Promises, promises
by Stuart A. Wilson-Smith, CSP
July 30, 2014

A few of us made a quick trip down to DC this weekend to attend the Mass of first profession for the 2013-14 Paulist novice class. Four of them began in the novitiate, four of them made promises! It was a joyful day, complete with cake and ice cream. The four lads each had some serious family in town as well. If the lights in the chapel weren’t working, the camera flashes would have done the job with equal effectiveness.

I had to leave shortly after dinner. While I was packing a few things in my room, the framed recipe card on my bookshelf stole my gaze. This isn’t any recipe card. On it are the words of my first promise – the promise that every Paulist makes. The first line had a special impact when the four novices said it at Mass. First they said their names alone:  “I, Daniel Arthur, Michael Cruickshank, Paolo Puccini, Evan Cummings …” but then their voices came together harmoniously, “… believe that I am called to serve the Church as a member of the Missionary Society of St. Paul the Apostle …” It was a strikingly beautiful contrast.

Indeed, the Paulist promise has an almost song-ish quality to it when said together. The voices reverberate in the chapel, each of them sounding deeper and more forceful than they might on their own. Likewise, from time to time I am reminded that I am stronger, more effective, when the voice I use to proclaim the Gospel is joined with that of my brothers.

When I was looking at the words on my recipe card I could recall how it felt that day two years ago to say those promises aloud. When we said “I” together, we were really saying “we.” “We” promise to live an evangelical life. “We” promise to follow the example of St. Paul, and the charism of Father Hecker. The idea, then, is not only to live an evangelical life, but to live an evangelical life in communal support from those around you trying to do the same thing. Making Paulist promises is, as the previous Paulist president, Father Michael McGarry, put it on the day of my classes’ promises, “an intensification of our baptismal promises.” Again, this is the case not only because we follow Jesus and preach him to all who will hear, but because we preach him and live his command of love, together.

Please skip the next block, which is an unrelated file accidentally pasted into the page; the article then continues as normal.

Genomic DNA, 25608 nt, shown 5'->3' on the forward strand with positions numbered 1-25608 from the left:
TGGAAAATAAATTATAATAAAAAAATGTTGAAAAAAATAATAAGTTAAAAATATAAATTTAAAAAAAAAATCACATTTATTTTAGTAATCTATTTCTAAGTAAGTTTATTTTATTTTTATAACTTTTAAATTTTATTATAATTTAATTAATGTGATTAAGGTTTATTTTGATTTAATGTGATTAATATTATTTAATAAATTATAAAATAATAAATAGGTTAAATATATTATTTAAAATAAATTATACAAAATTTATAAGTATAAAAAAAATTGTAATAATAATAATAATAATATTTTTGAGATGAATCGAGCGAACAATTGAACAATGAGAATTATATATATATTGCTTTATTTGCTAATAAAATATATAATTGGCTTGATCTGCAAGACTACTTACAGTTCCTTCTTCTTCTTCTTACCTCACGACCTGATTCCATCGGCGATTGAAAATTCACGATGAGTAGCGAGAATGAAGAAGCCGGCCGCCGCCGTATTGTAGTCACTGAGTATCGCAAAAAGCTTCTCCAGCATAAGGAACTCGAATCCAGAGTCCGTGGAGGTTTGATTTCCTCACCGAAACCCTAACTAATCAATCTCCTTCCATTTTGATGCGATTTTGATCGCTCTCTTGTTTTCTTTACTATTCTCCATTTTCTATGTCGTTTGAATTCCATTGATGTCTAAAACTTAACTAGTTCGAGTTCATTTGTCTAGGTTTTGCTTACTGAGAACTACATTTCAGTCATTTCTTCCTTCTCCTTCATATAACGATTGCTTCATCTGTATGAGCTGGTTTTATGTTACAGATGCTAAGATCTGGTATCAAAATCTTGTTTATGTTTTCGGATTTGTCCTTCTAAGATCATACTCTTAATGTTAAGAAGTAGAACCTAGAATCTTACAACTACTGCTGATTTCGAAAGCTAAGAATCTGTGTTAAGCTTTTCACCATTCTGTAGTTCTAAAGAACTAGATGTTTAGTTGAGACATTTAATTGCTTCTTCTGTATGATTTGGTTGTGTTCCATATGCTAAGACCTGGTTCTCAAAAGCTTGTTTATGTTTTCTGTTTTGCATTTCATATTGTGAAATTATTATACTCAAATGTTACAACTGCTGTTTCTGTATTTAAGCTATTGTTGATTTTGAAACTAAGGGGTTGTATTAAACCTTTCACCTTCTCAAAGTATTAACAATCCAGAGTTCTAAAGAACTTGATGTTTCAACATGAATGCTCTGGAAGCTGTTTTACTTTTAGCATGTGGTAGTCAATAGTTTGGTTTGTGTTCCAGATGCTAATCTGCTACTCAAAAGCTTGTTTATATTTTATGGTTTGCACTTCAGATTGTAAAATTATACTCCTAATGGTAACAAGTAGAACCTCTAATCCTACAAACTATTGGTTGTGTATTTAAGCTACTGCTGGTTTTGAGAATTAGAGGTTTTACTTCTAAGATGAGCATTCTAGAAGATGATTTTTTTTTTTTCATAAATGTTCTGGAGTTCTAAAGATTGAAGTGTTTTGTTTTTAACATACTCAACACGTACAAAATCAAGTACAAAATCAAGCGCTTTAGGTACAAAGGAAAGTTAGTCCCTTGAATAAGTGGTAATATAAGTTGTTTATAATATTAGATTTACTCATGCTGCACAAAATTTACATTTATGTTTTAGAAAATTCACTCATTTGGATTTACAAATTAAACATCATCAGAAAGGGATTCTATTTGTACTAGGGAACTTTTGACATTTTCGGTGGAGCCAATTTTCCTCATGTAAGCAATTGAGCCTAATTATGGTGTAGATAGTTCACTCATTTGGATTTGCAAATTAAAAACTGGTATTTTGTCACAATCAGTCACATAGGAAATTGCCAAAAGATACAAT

When I think of the four men that have just joined us my evangelical voice feels even stronger than it did before. It is my honor to join my voice with theirs, and a privilege to witness the gifts each of them bring blossom within the Paulist community and Christ’s Church. Never mind the length of time for which we make the promise: a year, a lifetime; we, and hopefully the Church, are the better for having made it at all.

Young men: consider the Paulists. We need your voice, too.